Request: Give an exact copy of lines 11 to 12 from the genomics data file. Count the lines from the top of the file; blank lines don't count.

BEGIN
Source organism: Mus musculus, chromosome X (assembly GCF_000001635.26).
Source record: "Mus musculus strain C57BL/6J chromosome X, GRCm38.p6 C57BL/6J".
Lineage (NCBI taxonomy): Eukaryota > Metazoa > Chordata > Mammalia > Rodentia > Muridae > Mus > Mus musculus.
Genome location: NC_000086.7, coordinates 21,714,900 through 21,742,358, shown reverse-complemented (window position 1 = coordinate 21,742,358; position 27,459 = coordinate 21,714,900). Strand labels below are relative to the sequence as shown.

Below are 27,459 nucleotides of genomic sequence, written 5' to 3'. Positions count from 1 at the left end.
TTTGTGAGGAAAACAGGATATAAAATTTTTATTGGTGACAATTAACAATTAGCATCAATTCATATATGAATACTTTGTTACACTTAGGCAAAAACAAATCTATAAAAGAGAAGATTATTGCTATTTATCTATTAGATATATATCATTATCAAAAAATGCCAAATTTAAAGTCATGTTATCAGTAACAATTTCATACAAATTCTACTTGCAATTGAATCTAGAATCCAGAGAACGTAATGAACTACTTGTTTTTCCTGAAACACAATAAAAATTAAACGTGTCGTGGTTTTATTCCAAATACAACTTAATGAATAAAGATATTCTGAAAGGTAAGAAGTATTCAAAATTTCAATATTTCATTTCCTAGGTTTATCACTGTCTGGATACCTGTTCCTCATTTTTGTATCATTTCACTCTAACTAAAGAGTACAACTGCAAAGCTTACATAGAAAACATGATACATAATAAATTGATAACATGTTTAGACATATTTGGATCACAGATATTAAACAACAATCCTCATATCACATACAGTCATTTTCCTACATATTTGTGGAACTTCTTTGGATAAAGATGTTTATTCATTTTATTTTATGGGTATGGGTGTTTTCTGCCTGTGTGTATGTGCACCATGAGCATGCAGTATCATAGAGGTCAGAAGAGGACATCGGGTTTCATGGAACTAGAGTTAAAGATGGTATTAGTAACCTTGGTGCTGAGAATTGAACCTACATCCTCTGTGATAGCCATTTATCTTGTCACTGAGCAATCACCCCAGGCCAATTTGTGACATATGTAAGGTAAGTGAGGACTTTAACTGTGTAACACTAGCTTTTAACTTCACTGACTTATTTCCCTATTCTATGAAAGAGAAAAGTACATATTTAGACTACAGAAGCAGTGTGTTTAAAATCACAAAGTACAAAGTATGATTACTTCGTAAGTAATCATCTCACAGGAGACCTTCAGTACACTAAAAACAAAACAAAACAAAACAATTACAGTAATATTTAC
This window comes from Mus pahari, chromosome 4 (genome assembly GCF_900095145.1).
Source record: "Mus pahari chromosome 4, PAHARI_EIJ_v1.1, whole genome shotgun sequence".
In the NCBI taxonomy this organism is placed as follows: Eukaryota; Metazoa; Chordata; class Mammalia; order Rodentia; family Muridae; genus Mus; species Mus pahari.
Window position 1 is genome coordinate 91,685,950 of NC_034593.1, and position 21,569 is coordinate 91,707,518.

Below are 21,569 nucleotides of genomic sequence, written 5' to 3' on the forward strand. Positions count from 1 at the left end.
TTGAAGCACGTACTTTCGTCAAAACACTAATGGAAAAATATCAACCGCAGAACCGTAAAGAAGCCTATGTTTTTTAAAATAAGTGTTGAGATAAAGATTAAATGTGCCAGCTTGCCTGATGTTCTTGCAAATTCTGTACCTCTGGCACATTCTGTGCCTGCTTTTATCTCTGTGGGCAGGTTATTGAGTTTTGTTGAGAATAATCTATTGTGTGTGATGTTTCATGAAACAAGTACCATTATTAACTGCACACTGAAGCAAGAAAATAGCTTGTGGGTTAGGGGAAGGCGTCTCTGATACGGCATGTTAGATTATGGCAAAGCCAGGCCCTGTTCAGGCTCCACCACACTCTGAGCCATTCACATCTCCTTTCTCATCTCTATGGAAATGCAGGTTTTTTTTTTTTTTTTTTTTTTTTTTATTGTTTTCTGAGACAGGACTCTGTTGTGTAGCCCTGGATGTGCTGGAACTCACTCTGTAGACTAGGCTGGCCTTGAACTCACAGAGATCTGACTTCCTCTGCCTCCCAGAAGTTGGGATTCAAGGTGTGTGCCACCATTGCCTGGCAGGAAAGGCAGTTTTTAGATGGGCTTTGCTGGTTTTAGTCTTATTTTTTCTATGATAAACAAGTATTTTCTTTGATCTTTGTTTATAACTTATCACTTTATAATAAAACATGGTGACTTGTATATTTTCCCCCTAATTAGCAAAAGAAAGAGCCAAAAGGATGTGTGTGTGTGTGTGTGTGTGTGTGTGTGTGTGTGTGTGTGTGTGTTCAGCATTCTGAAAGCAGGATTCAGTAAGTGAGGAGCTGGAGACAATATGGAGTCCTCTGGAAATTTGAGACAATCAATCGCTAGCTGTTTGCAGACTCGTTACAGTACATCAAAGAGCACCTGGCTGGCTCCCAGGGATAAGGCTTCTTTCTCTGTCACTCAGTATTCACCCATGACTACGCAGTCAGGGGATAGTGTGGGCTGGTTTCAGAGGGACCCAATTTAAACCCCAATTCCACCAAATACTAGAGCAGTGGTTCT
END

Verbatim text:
Below are 21,569 nucleotides of genomic sequence, written 5' to 3' on the forward strand. Positions count from 1 at the left end.
TTGAAGCACGTACTTTCGTCAAAACACTAATGGAAAAATATCAACCGCAGAACCGTAAAGAAGCCTATGTTTTTTAAAATAAGTGTTGAGATAAAGATTAAATGTGCCAGCTTGCCTGATGTTCTTGCAAATTCTGTACCTCTGGCACATTCTGTGCCTGCTTTTATCTCTGTGGGCAGGTTATTGAGTTTTGTTGAGAATAATCTATTGTGTGTGATGTTTCATGAAACAAGTACCATTATTAACTGCACACTGAAGCAAGAAAATAGCTTGTGGGTTAGGGGAAGGCGTCTCTGATACGGCATGTTAGATTATGGCAAAGCCAGGCCCTGTTCAGGCTCCACCACACTCTGAGCCATTCACATCTCCTTTCTCATCTCTATGGAAATGCAGGTTTTTTTTTTTTTTTTTTTTTTTTTTATTGTTTTCTGAGACAGGACTCTGTTGTGTAGCCCTGGATGTGCTGGAACTCACTCTGTAGACTAGGCTGGCCTTGAACTCACAGAGATCTGACTTCCTCTGCCTCCCAGAAGTTGGGATTCAAGGTGTGTGCCACCATTGCCTGGCAGGAAAGGCAGTTTTTAGATGGGCTTTGCTGGTTTTAGTCTTATTTTTTCTATGATAAACAAGTATTTTCTTTGATCTTTGTTTATAACTTATCACTTTATAATAAAACATGGTGACTTGTATATTTTCCCCCTAATTAGCAAAAGAAAGAGCCAAAAGGATGTGTGTGTGTGTGTGTGTGTGTGTGTGTGTGTGTGTGTGTGTGTGTTCAGCATTCTGAAAGCAGGATTCAGTAAGTGAGGAGCTGGAGACAATATGGAGTCCTCTGGAAATTTGAGACAATCAATCGCTAGCTGTTTGCAGACTCGTTACAGTACATCAAAGAGCACCTGGCTGGCTCCCAGGGATAAGGCTTCTTTCTCTGTCACTCAGTATTCACCCATGACTACGCAGTCAGGGGATAGTGTGGGCTGGTTTCAGAGGGACCCAATTTAAACCCCAATTCCACCAAATACTAGAGCAGTGGTTCT